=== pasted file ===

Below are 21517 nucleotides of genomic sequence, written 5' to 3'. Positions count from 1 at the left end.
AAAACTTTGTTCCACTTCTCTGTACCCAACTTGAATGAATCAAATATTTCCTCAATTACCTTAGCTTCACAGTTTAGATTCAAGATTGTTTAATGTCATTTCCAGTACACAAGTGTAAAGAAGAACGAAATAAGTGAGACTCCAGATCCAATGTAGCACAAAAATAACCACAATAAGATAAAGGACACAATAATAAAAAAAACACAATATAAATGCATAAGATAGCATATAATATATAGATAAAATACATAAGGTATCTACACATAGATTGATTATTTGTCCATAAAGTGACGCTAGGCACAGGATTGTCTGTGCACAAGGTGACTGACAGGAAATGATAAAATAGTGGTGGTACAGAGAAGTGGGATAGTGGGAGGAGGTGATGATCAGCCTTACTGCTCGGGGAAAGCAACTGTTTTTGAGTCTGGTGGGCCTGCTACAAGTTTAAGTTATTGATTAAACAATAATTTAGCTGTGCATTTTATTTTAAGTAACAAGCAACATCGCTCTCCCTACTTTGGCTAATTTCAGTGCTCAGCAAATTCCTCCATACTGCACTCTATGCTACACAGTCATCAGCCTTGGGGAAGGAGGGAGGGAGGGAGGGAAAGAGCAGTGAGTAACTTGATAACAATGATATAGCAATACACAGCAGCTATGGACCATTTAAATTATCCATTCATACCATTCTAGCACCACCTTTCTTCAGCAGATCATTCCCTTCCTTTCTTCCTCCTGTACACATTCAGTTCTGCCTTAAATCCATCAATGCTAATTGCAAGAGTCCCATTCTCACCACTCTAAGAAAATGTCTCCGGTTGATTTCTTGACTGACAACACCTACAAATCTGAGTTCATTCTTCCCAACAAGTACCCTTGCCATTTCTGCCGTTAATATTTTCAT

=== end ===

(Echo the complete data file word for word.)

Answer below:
Below are 21517 nucleotides of genomic sequence, written 5' to 3'. Positions count from 1 at the left end.
AAAACTTTGTTCCACTTCTCTGTACCCAACTTGAATGAATCAAATATTTCCTCAATTACCTTAGCTTCACAGTTTAGATTCAAGATTGTTTAATGTCATTTCCAGTACACAAGTGTAAAGAAGAACGAAATAAGTGAGACTCCAGATCCAATGTAGCACAAAAATAACCACAATAAGATAAAGGACACAATAATAAAAAAAACACAATATAAATGCATAAGATAGCATATAATATATAGATAAAATACATAAGGTATCTACACATAGATTGATTATTTGTCCATAAAGTGACGCTAGGCACAGGATTGTCTGTGCACAAGGTGACTGACAGGAAATGATAAAATAGTGGTGGTACAGAGAAGTGGGATAGTGGGAGGAGGTGATGATCAGCCTTACTGCTCGGGGAAAGCAACTGTTTTTGAGTCTGGTGGGCCTGCTACAAGTTTAAGTTATTGATTAAACAATAATTTAGCTGTGCATTTTATTTTAAGTAACAAGCAACATCGCTCTCCCTACTTTGGCTAATTTCAGTGCTCAGCAAATTCCTCCATACTGCACTCTATGCTACACAGTCATCAGCCTTGGGGAAGGAGGGAGGGAGGGAGGGAAAGAGCAGTGAGTAACTTGATAACAATGATATAGCAATACACAGCAGCTATGGACCATTTAAATTATCCATTCATACCATTCTAGCACCACCTTTCTTCAGCAGATCATTCCCTTCCTTTCTTCCTCCTGTACACATTCAGTTCTGCCTTAAATCCATCAATGCTAATTGCAAGAGTCCCATTCTCACCACTCTAAGAAAATGTCTCCGGTTGATTTCTTGACTGACAACACCTACAAATCTGAGTTCATTCTTCCCAACAAGTACCCTTGCCATTTCTGCCGTTAATATTTTCAT